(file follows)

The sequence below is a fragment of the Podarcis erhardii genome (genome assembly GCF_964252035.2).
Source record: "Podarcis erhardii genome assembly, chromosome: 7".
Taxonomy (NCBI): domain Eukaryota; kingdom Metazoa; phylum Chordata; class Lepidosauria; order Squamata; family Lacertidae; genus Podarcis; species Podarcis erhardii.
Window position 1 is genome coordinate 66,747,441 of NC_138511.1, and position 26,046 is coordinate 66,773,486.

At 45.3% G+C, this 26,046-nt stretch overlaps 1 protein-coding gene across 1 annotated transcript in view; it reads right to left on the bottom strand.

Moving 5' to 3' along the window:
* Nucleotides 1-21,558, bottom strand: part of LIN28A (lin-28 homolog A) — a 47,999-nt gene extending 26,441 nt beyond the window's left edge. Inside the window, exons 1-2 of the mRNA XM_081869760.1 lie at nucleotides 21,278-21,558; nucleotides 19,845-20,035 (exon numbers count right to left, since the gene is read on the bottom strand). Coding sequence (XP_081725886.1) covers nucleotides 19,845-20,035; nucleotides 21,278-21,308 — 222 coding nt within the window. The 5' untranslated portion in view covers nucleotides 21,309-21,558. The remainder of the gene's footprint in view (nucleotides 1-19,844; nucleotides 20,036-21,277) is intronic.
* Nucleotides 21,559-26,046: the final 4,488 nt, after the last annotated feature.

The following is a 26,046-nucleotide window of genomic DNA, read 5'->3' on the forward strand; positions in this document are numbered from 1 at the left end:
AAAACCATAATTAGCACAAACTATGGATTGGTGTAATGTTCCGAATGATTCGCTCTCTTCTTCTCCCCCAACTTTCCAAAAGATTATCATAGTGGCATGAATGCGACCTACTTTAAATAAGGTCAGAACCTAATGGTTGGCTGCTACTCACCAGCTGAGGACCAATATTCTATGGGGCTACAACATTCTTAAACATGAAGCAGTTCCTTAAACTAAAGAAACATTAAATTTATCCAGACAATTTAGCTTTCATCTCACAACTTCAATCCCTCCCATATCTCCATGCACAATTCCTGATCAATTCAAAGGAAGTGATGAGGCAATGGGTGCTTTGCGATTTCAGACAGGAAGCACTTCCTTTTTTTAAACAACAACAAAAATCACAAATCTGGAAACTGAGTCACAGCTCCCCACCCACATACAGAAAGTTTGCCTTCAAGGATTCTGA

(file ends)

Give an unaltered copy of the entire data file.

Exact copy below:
The sequence below is a fragment of the Podarcis erhardii genome (genome assembly GCF_964252035.2).
Source record: "Podarcis erhardii genome assembly, chromosome: 7".
Taxonomy (NCBI): domain Eukaryota; kingdom Metazoa; phylum Chordata; class Lepidosauria; order Squamata; family Lacertidae; genus Podarcis; species Podarcis erhardii.
Window position 1 is genome coordinate 66,747,441 of NC_138511.1, and position 26,046 is coordinate 66,773,486.

At 45.3% G+C, this 26,046-nt stretch overlaps 1 protein-coding gene across 1 annotated transcript in view; it reads right to left on the bottom strand.

Moving 5' to 3' along the window:
* Nucleotides 1-21,558, bottom strand: part of LIN28A (lin-28 homolog A) — a 47,999-nt gene extending 26,441 nt beyond the window's left edge. Inside the window, exons 1-2 of the mRNA XM_081869760.1 lie at nucleotides 21,278-21,558; nucleotides 19,845-20,035 (exon numbers count right to left, since the gene is read on the bottom strand). Coding sequence (XP_081725886.1) covers nucleotides 19,845-20,035; nucleotides 21,278-21,308 — 222 coding nt within the window. The 5' untranslated portion in view covers nucleotides 21,309-21,558. The remainder of the gene's footprint in view (nucleotides 1-19,844; nucleotides 20,036-21,277) is intronic.
* Nucleotides 21,559-26,046: the final 4,488 nt, after the last annotated feature.

The following is a 26,046-nucleotide window of genomic DNA, read 5'->3' on the forward strand; positions in this document are numbered from 1 at the left end:
AAAACCATAATTAGCACAAACTATGGATTGGTGTAATGTTCCGAATGATTCGCTCTCTTCTTCTCCCCCAACTTTCCAAAAGATTATCATAGTGGCATGAATGCGACCTACTTTAAATAAGGTCAGAACCTAATGGTTGGCTGCTACTCACCAGCTGAGGACCAATATTCTATGGGGCTACAACATTCTTAAACATGAAGCAGTTCCTTAAACTAAAGAAACATTAAATTTATCCAGACAATTTAGCTTTCATCTCACAACTTCAATCCCTCCCATATCTCCATGCACAATTCCTGATCAATTCAAAGGAAGTGATGAGGCAATGGGTGCTTTGCGATTTCAGACAGGAAGCACTTCCTTTTTTTAAACAACAACAAAAATCACAAATCTGGAAACTGAGTCACAGCTCCCCACCCACATACAGAAAGTTTGCCTTCAAGGATTCTGA